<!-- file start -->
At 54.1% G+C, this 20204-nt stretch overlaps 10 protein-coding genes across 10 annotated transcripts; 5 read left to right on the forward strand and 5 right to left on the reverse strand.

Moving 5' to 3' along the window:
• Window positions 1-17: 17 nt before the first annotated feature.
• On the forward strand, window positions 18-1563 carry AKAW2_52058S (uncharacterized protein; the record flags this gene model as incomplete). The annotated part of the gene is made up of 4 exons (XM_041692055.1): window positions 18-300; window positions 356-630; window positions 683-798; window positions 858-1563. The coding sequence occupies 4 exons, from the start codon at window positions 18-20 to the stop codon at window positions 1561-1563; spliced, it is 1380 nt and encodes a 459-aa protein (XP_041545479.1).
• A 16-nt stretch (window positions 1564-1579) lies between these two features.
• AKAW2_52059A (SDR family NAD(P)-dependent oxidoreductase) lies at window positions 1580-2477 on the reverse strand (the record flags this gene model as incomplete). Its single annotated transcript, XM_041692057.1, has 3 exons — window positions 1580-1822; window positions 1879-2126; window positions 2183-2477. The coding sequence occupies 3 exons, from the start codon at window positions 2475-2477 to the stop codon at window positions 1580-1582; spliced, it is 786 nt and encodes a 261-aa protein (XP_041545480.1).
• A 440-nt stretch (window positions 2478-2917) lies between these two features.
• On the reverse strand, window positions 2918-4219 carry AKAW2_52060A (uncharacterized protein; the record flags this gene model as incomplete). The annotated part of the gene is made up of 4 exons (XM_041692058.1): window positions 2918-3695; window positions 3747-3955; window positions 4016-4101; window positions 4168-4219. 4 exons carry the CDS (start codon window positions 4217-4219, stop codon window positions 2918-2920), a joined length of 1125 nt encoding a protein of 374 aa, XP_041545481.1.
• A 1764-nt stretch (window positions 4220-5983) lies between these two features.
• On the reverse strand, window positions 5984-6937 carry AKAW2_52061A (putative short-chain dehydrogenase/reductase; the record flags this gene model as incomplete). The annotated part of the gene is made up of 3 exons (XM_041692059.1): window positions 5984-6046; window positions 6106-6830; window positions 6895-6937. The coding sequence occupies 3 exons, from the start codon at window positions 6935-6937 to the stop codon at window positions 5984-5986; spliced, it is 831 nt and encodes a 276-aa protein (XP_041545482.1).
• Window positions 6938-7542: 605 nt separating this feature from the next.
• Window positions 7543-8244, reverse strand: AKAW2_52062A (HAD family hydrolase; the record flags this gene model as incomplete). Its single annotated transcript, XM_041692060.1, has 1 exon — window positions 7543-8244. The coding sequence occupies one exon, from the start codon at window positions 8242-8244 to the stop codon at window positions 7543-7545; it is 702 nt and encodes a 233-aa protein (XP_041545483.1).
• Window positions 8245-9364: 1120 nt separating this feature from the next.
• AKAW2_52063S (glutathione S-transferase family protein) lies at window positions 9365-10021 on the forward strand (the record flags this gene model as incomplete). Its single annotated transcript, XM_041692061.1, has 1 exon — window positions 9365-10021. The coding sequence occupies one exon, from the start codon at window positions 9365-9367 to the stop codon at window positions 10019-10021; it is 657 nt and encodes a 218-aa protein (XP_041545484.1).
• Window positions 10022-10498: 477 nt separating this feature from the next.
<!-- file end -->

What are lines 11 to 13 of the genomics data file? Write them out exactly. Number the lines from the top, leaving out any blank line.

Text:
• Window positions 6938-7542: 605 nt separating this feature from the next.
• Window positions 7543-8244, reverse strand: AKAW2_52062A (HAD family hydrolase; the record flags this gene model as incomplete). Its single annotated transcript, XM_041692060.1, has 1 exon — window positions 7543-8244. The coding sequence occupies one exon, from the start codon at window positions 8242-8244 to the stop codon at window positions 7543-7545; it is 702 nt and encodes a 233-aa protein (XP_041545483.1).
• Window positions 8245-9364: 1120 nt separating this feature from the next.